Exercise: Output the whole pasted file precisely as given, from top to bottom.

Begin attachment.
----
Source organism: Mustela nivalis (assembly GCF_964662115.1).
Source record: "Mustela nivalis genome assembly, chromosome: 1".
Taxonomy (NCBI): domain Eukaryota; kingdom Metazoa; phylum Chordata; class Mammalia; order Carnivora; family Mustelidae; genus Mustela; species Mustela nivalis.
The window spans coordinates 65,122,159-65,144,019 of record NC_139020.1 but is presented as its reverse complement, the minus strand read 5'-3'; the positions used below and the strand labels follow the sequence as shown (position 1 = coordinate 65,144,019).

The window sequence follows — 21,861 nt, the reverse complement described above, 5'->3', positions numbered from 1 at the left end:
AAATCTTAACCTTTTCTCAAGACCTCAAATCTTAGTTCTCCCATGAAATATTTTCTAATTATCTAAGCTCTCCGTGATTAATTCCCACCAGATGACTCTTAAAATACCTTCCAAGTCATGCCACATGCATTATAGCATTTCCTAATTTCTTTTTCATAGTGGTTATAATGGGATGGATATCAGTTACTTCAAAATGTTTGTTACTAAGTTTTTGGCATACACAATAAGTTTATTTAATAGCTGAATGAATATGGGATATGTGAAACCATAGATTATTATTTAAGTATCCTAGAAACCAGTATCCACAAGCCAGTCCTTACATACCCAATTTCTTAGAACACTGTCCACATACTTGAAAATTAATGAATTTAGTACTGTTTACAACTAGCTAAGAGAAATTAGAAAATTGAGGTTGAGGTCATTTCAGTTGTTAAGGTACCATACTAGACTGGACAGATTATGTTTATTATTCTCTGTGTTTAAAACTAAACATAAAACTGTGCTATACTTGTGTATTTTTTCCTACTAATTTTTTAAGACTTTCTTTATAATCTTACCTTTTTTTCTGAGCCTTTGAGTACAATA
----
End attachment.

Source organism: Mustela nivalis (assembly GCF_964662115.1).
Source record: "Mustela nivalis genome assembly, chromosome: 1".
Taxonomy (NCBI): domain Eukaryota; kingdom Metazoa; phylum Chordata; class Mammalia; order Carnivora; family Mustelidae; genus Mustela; species Mustela nivalis.
The window spans coordinates 65,122,159-65,144,019 of record NC_139020.1 but is presented as its reverse complement, the minus strand read 5'-3'; the positions used below and the strand labels follow the sequence as shown (position 1 = coordinate 65,144,019).

The window sequence follows — 21,861 nt, the reverse complement described above, 5'->3', positions numbered from 1 at the left end:
AAATCTTAACCTTTTCTCAAGACCTCAAATCTTAGTTCTCCCATGAAATATTTTCTAATTATCTAAGCTCTCCGTGATTAATTCCCACCAGATGACTCTTAAAATACCTTCCAAGTCATGCCACATGCATTATAGCATTTCCTAATTTCTTTTTCATAGTGGTTATAATGGGATGGATATCAGTTACTTCAAAATGTTTGTTACTAAGTTTTTGGCATACACAATAAGTTTATTTAATAGCTGAATGAATATGGGATATGTGAAACCATAGATTATTATTTAAGTATCCTAGAAACCAGTATCCACAAGCCAGTCCTTACATACCCAATTTCTTAGAACACTGTCCACATACTTGAAAATTAATGAATTTAGTACTGTTTACAACTAGCTAAGAGAAATTAGAAAATTGAGGTTGAGGTCATTTCAGTTGTTAAGGTACCATACTAGACTGGACAGATTATGTTTATTATTCTCTGTGTTTAAAACTAAACATAAAACTGTGCTATACTTGTGTATTTTTTCCTACTAATTTTTTAAGACTTTCTTTATAATCTTACCTTTTTTTCTGAGCCTTTGAGTACAATA